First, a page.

NVAP Reference Guide: International Animal Movement

Last Modified: March 20, 2024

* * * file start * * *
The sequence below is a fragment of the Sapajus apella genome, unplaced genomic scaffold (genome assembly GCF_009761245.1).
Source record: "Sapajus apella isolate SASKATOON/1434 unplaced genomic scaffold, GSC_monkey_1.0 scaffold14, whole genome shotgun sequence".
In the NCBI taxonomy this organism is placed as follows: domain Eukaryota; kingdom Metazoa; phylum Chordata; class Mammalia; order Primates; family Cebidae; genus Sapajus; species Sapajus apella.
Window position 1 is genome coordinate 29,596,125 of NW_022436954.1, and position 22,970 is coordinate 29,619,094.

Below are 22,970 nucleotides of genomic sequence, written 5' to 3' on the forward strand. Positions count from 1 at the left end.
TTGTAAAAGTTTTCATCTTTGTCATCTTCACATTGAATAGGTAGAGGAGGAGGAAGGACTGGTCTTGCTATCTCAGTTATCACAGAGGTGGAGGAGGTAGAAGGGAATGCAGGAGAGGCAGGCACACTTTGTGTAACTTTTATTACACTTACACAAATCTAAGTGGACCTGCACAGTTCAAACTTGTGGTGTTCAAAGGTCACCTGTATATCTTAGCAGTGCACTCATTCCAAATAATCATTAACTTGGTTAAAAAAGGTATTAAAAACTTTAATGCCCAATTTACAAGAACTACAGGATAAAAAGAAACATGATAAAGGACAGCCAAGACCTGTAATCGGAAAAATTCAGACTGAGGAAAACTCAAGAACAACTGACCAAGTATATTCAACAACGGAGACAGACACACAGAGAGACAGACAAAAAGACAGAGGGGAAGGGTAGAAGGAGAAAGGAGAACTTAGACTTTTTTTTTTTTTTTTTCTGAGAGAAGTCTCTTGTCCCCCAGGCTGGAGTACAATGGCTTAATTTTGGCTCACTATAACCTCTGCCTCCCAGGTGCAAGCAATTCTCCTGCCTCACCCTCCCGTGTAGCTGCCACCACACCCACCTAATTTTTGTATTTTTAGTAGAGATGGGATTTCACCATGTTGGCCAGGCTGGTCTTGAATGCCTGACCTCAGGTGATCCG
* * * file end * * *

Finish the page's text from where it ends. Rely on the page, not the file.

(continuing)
International animal movement from the United States to a foreign country involves a clinical veterinarian and USDA APHIS Veterinarian Services partnership. International Health Certificates (IHCs) for the export of animals from the United States are issued (completed, signed, and dated) by USDA-accredited and/or state-licensed veterinarians, depending on the species of animal being exported and the requirements of the importing (destination) country. Before issuance of an IHC, the veterinarian must verify that all required pre-travel physical examinations, herd/animal health verifications, vaccines, treatments, and laboratory tests are complete. Most importing countries require IHCs to export animals from the United States to be endorsed (reviewed, counter-signed, and stamped/embossed) by APHIS –VS. In most cases, when APHIS endorsement of an IHC is required, the issuing veterinarian must be USDA-accredited. One of the many VS endorsement offices typically endorse IHCs. A series of commodity-specific overviews of general export requirements for livestock, horses, poultry, and pets follows.